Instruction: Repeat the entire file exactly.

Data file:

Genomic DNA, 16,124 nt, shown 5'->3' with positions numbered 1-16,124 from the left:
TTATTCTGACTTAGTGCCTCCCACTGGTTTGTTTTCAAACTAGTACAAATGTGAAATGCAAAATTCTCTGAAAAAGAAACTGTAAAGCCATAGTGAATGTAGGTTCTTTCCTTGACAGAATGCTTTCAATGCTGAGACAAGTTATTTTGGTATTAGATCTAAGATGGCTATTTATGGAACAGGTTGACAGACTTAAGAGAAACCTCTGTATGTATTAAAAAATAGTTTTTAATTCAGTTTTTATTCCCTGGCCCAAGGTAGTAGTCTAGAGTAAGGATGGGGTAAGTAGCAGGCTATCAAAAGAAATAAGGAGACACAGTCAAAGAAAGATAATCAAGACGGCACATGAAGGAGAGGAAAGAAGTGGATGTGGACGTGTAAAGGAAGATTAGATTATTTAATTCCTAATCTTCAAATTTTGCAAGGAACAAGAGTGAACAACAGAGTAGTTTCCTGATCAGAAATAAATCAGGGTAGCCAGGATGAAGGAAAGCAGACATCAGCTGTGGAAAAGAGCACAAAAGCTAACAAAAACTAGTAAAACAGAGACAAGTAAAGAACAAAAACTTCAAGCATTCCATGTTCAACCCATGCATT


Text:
Genomic DNA, 16,124 nt, shown 5'->3' with positions numbered 1-16,124 from the left:
TTATTCTGACTTAGTGCCTCCCACTGGTTTGTTTTCAAACTAGTACAAATGTGAAATGCAAAATTCTCTGAAAAAGAAACTGTAAAGCCATAGTGAATGTAGGTTCTTTCCTTGACAGAATGCTTTCAATGCTGAGACAAGTTATTTTGGTATTAGATCTAAGATGGCTATTTATGGAACAGGTTGACAGACTTAAGAGAAACCTCTGTATGTATTAAAAAATAGTTTTTAATTCAGTTTTTATTCCCTGGCCCAAGGTAGTAGTCTAGAGTAAGGATGGGGTAAGTAGCAGGCTATCAAAAGAAATAAGGAGACACAGTCAAAGAAAGATAATCAAGACGGCACATGAAGGAGAGGAAAGAAGTGGATGTGGACGTGTAAAGGAAGATTAGATTATTTAATTCCTAATCTTCAAATTTTGCAAGGAACAAGAGTGAACAACAGAGTAGTTTCCTGATCAGAAATAAATCAGGGTAGCCAGGATGAAGGAAAGCAGACATCAGCTGTGGAAAAGAGCACAAAAGCTAACAAAAACTAGTAAAACAGAGACAAGTAAAGAACAAAAACTTCAAGCATTCCATGTTCAACCCATGCATT